Monday, September 19, 2005

09/19/05

“After Enlightenment, the Laundry,” doesn’t quite cut it. Enlightenment changes things. The laundry still has to be done, but after enlightenment, we quit doing some things, and begin doing something else instead, and we do everything with presence, with mindfulness, with consciousness, awareness, examination and evaluation. After enlightenment, we don’t spend our money or our time as we did before.
And, we don’t spend our time describing post-enlightenment life. We don’t say what we will do and what we won’t do. We don’t make lists of things that are prescribed and things that are prohibited. Enlightened people won’t spend their time or their money in the same ways. They won’t vote for the same candidates. They won’t attend, or boycott, the same movies. They won’t do things the way they did them before enlightenment, but they won’t do the same things. Enlightened people won’t have anything to do with rules based on “If you are enlightened you won’t have anything to do with rules based on ‘If you are enlightened…’.” You cannot predict what an enlightened person will do, or not do, except to say that life after enlightenment will not be the same as life before enlightenment.
More time doing things one enjoys doing. Less time doing things one doesn’t enjoy doing. Less money spent on glass and plastic. More money spent on the things that matter—which will vary from individual to individual. More time supporting that which serves the common good. Less time with frivolity and inanity. Less time following “the crowd.” More time in the company of the right kind of people.
Time and money are the primary indicators of what is important to us, and what is important to us changes with enlightenment. With enlightenment comes a perspective shift that transforms all of life. We are no longer the same person. The same life will no longer fit us. But, the shape of that life is impossible to predict, and that is precisely the value of enlightenment—unpredictable living. Unregulated living. Ungoverned living. Uncontrolled living. And, yet, disciplined living. Aligned living. Attuned living. Harmonious living. Living that is in synch with, and flows from, the heart of the best that can be imagined.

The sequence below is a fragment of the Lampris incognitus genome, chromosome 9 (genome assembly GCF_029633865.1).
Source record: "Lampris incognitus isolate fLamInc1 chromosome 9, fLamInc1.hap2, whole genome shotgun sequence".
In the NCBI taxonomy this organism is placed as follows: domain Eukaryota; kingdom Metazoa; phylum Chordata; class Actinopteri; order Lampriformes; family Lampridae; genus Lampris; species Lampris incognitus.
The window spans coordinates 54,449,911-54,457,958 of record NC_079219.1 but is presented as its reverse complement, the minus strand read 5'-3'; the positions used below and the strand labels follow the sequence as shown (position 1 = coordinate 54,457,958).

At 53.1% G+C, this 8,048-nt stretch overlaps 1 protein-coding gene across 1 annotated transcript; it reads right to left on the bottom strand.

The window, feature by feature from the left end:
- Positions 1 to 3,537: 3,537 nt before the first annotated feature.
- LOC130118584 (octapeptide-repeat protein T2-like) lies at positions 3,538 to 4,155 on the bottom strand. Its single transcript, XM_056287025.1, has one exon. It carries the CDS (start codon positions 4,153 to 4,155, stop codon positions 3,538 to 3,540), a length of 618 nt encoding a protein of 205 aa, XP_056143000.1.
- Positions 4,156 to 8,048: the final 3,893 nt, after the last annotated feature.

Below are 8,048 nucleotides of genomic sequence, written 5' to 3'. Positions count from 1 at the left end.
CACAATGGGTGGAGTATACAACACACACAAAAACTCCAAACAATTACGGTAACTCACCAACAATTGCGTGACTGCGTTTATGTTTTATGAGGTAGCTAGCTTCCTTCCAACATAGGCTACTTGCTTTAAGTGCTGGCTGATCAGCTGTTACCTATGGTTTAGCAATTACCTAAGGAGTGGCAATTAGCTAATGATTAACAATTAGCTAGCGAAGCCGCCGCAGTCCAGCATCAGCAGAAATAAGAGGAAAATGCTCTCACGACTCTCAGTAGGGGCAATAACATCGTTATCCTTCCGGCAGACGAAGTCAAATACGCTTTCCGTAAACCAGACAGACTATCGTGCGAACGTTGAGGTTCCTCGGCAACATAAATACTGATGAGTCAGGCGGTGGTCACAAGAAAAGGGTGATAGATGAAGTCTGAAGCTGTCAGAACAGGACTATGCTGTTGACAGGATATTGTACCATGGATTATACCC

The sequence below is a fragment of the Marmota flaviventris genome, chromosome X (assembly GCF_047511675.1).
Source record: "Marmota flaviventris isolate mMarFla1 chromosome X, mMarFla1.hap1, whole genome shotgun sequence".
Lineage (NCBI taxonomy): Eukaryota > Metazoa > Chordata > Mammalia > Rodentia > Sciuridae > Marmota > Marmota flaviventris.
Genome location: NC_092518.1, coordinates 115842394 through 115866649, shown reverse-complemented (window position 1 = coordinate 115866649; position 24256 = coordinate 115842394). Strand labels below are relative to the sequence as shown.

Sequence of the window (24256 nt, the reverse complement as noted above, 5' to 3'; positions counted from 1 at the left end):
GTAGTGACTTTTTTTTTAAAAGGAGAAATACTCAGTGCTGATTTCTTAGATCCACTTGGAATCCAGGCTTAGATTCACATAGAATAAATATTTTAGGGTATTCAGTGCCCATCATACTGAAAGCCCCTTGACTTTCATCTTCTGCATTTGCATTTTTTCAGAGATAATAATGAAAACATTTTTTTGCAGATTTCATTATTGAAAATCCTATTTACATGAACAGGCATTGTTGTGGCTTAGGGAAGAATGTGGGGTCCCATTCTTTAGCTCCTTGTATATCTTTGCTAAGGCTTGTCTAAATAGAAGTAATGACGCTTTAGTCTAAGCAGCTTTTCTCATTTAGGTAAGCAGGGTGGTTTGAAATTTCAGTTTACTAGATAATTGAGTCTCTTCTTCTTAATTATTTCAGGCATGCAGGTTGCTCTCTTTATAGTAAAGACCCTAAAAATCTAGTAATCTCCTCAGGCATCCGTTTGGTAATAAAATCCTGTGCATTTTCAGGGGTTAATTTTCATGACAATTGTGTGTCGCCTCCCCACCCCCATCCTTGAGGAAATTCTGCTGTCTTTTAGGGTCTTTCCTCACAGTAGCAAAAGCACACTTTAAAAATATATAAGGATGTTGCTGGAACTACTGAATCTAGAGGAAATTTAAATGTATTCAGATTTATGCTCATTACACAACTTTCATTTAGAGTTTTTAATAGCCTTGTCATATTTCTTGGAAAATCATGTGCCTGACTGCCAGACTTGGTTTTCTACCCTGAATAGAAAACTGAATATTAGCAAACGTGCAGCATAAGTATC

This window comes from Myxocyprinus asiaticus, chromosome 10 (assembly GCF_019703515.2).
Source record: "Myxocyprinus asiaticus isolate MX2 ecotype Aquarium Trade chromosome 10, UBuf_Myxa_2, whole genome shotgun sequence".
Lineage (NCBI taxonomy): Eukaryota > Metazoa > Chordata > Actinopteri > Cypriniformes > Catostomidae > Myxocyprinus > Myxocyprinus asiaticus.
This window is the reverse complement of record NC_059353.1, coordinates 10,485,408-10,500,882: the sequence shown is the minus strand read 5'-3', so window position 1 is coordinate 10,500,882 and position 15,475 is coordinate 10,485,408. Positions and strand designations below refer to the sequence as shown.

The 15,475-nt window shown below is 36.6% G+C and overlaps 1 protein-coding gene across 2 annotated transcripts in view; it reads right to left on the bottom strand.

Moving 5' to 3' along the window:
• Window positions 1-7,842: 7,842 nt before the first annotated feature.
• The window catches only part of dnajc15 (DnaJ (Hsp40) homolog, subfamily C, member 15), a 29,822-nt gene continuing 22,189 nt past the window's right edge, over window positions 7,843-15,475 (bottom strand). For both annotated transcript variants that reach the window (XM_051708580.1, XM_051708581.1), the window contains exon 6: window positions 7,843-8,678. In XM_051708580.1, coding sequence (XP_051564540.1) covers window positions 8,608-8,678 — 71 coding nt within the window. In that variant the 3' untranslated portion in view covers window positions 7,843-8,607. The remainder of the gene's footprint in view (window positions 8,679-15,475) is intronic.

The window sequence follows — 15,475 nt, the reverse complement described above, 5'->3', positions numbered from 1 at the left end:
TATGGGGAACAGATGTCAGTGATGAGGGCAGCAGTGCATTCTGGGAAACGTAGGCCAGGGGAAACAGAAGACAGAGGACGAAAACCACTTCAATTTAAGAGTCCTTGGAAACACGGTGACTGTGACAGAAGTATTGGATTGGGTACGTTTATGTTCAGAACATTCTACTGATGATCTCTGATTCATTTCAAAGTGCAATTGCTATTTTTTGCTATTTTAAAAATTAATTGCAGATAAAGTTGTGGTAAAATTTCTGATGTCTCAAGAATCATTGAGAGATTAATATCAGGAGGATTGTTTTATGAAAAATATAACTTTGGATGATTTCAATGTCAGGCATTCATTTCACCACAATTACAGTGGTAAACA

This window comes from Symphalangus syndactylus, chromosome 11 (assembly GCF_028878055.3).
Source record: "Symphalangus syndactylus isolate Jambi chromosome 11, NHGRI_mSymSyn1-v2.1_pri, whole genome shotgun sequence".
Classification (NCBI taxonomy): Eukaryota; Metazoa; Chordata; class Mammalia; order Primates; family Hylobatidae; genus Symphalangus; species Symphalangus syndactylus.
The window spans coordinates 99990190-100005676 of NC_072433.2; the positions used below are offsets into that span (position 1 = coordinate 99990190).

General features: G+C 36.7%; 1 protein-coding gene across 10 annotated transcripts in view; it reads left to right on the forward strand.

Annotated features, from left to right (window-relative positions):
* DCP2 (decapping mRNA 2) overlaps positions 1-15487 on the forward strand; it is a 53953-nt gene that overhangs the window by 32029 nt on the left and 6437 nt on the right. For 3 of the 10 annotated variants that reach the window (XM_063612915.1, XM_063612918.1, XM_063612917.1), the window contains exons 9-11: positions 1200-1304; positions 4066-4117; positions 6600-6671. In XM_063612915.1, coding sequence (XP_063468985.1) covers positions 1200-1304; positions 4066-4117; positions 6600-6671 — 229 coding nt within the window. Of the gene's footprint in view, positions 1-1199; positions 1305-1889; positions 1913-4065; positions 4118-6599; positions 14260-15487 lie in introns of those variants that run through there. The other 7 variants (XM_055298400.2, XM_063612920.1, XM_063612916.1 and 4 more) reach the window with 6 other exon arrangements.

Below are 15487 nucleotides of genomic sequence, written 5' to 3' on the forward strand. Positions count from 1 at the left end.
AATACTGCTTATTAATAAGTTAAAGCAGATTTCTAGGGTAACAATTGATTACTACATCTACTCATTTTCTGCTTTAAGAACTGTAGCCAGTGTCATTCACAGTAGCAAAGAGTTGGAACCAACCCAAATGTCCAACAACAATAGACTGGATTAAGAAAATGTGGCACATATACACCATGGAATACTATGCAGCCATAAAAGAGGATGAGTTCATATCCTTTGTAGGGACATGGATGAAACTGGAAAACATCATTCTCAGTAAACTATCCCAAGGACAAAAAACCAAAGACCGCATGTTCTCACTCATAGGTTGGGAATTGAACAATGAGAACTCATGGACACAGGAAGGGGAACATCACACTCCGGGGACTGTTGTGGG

In light of what do we live? Toward what do we live? What are we doing with the time that is ours on the earth? What is our contribution? What will remain of us after our death? What is our gift to the world, to those who share the world with us? What does it mean to “live well”?
We are our contribution. We are our gift to the world. What remains of us after our death is what remains in the minds of those who love us while we are alive. How capable are we of loving and being loved? How present are we in the lives of others? How available are we for the tasks of love?
Enlightenment is a function of love, a quality of love. We “see” with loving eyes. We cannot consider ourselves enlightened if people do not feel loved in our company, cherished, esteemed, honored, valued. We are to live so as to increase the quantity of love in the world. The perspective shift called “enlightenment” allows that to happen.